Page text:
|The first excerpt represents the past or something you must release, and is drawn from Charmides by Plato:
our lives at sea, and the art of the general in war?
And yet, my dear Critias, none of these things will be well or beneficially
done, if the science of the good be wanting.
But that science is not wisdom or temperance, but a science of human
advantage; not a science of other sciences, or of ignorance, but of good
and evil: and if this be of use, then wisdom or temperance will not be of
And why, he replied, will not wisdom be of use? For, however much we
assume that wisdom is a science of sciences, and has a sway over other
|The second excerpt represents the present or the deciding factor of the moment, and is drawn from A Distinguished Provincial at Paris by Honore de Balzac:
Beranger, Casimir Delavigne, Lamartine, and Victor Hugo; as for
Canalis--he is a poet made by sheer force of writing him up."
Lucien felt that he lacked the courage to hold up his head and show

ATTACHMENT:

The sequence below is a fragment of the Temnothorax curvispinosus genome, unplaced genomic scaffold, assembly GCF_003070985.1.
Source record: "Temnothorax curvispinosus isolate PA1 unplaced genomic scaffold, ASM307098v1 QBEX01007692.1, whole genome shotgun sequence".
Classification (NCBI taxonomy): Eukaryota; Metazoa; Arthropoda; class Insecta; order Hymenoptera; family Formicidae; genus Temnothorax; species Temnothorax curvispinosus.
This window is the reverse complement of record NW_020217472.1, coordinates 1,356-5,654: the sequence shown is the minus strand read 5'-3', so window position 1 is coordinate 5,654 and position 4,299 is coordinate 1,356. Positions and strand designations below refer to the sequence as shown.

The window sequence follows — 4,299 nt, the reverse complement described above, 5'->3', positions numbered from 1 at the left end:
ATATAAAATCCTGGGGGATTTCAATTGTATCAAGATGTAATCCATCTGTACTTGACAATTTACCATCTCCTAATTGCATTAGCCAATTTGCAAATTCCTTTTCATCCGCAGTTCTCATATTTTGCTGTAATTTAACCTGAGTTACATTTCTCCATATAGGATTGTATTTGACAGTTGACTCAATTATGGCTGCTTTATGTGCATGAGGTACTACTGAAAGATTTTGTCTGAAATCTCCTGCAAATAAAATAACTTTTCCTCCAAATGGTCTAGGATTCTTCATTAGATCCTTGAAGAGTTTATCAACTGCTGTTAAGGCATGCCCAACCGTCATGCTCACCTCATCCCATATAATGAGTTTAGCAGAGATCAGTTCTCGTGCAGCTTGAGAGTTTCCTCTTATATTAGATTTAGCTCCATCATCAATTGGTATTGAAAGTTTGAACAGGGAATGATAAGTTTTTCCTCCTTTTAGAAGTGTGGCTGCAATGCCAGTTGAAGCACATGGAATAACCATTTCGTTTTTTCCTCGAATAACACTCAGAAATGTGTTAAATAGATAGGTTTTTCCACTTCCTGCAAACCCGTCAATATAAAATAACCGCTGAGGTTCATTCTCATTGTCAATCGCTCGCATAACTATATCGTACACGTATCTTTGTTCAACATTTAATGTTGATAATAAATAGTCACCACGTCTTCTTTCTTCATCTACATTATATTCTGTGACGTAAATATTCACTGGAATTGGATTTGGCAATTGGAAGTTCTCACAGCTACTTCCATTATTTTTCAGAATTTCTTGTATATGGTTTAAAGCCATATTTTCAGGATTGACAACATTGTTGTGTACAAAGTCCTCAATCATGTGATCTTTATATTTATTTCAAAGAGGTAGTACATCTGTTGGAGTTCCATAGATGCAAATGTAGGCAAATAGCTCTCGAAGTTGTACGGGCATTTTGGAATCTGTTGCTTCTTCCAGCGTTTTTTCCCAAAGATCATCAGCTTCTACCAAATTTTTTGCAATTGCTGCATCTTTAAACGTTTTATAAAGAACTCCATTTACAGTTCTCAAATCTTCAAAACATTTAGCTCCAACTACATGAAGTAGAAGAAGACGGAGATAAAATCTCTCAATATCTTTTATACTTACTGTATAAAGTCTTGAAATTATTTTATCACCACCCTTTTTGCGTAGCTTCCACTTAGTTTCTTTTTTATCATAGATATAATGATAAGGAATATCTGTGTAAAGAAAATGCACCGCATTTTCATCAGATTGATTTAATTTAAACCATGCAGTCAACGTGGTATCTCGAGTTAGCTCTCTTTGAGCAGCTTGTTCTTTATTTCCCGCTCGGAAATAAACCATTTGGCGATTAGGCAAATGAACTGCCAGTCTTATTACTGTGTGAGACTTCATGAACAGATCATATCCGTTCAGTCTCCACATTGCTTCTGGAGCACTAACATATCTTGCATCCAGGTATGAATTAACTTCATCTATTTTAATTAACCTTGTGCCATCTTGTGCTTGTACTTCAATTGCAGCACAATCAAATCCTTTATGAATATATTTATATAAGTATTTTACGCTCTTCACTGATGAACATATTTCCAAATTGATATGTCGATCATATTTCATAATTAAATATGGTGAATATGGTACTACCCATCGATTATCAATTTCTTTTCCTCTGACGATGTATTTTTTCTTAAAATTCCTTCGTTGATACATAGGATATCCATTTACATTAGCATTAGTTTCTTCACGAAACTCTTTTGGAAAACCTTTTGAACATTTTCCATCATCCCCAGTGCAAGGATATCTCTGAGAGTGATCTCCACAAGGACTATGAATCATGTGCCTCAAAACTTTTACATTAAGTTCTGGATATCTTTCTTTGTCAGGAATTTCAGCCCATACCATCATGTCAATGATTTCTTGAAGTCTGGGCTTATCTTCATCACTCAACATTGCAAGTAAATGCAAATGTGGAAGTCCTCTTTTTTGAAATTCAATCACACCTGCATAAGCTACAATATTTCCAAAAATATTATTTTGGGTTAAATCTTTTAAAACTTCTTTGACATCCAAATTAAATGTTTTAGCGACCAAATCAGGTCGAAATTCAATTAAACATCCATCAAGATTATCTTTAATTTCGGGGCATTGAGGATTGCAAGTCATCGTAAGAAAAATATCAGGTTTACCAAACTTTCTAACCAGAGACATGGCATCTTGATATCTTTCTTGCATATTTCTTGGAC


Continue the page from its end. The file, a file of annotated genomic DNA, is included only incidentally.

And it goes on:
his spirit before all these influential persons, who were laughing
with all their might. He knew very well that he should look hopelessly
ridiculous, and yet he felt consumed by a fierce desire to catch the
bookseller by the throat, to ruffle the insolent composure of his
cravat, to break the gold chain that glittered on the man's chest,
trample his watch under his feet, and tear him in pieces. Mortified
vanity opened the door to thoughts of vengeance, and inwardly he swore
eternal enmity to that bookseller. But he smiled amiably.
|The third excerpt represents the future or something you must embrace, and is drawn from Dracula by Bram Stoker:
Festina lente may well be his motto."
"I fail to understand," said Harker wearily. "Oh, do be more plain to me!
Perhaps grief and trouble are dulling my brain."
The Professor laid his hand tenderly on his shoulder as he spoke,
"Ah, my child, I will be plain. Do you not see how, of late,
this monster has been creeping into knowledge experimentally.
How he has been making use of the zoophagous patient to effect
his entry into friend John's home. For your Vampire,
though in all afterwards he can come when and how he will,
must at the first make entry only when asked thereto by an inmate.
But these are not his most important experiments.